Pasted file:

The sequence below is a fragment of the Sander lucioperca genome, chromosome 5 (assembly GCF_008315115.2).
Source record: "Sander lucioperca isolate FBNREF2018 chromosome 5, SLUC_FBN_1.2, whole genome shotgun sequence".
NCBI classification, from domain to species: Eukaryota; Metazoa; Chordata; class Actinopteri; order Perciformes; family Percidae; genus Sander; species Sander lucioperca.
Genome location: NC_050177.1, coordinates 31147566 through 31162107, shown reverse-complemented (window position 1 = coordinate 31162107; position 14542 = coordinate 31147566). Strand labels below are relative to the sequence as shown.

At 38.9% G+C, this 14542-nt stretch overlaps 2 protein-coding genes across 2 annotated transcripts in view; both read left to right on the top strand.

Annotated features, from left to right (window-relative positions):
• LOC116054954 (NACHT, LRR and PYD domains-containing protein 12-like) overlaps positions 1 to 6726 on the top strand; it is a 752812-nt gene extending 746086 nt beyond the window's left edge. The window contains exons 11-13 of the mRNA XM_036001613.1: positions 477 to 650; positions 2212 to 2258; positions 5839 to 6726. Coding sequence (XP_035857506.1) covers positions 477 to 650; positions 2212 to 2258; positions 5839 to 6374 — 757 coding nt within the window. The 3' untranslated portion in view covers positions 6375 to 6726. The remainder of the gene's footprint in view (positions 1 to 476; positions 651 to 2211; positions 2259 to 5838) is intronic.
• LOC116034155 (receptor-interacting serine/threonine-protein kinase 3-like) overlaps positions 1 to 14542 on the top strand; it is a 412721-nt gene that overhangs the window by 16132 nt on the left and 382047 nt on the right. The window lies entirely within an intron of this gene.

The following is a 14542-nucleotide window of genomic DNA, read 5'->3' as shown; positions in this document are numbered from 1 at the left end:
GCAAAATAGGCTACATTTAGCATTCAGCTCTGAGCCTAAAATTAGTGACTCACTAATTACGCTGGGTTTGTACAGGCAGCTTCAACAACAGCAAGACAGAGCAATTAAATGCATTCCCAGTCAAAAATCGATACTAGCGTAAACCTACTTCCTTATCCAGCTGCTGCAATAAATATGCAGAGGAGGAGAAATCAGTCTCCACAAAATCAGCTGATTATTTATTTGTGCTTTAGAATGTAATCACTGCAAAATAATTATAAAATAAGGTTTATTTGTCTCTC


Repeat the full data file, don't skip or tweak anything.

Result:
The sequence below is a fragment of the Sander lucioperca genome, chromosome 5 (assembly GCF_008315115.2).
Source record: "Sander lucioperca isolate FBNREF2018 chromosome 5, SLUC_FBN_1.2, whole genome shotgun sequence".
NCBI classification, from domain to species: Eukaryota; Metazoa; Chordata; class Actinopteri; order Perciformes; family Percidae; genus Sander; species Sander lucioperca.
Genome location: NC_050177.1, coordinates 31147566 through 31162107, shown reverse-complemented (window position 1 = coordinate 31162107; position 14542 = coordinate 31147566). Strand labels below are relative to the sequence as shown.

At 38.9% G+C, this 14542-nt stretch overlaps 2 protein-coding genes across 2 annotated transcripts in view; both read left to right on the top strand.

Annotated features, from left to right (window-relative positions):
• LOC116054954 (NACHT, LRR and PYD domains-containing protein 12-like) overlaps positions 1 to 6726 on the top strand; it is a 752812-nt gene extending 746086 nt beyond the window's left edge. The window contains exons 11-13 of the mRNA XM_036001613.1: positions 477 to 650; positions 2212 to 2258; positions 5839 to 6726. Coding sequence (XP_035857506.1) covers positions 477 to 650; positions 2212 to 2258; positions 5839 to 6374 — 757 coding nt within the window. The 3' untranslated portion in view covers positions 6375 to 6726. The remainder of the gene's footprint in view (positions 1 to 476; positions 651 to 2211; positions 2259 to 5838) is intronic.
• LOC116034155 (receptor-interacting serine/threonine-protein kinase 3-like) overlaps positions 1 to 14542 on the top strand; it is a 412721-nt gene that overhangs the window by 16132 nt on the left and 382047 nt on the right. The window lies entirely within an intron of this gene.

The following is a 14542-nucleotide window of genomic DNA, read 5'->3' as shown; positions in this document are numbered from 1 at the left end:
GCAAAATAGGCTACATTTAGCATTCAGCTCTGAGCCTAAAATTAGTGACTCACTAATTACGCTGGGTTTGTACAGGCAGCTTCAACAACAGCAAGACAGAGCAATTAAATGCATTCCCAGTCAAAAATCGATACTAGCGTAAACCTACTTCCTTATCCAGCTGCTGCAATAAATATGCAGAGGAGGAGAAATCAGTCTCCACAAAATCAGCTGATTATTTATTTGTGCTTTAGAATGTAATCACTGCAAAATAATTATAAAATAAGGTTTATTTGTCTCTC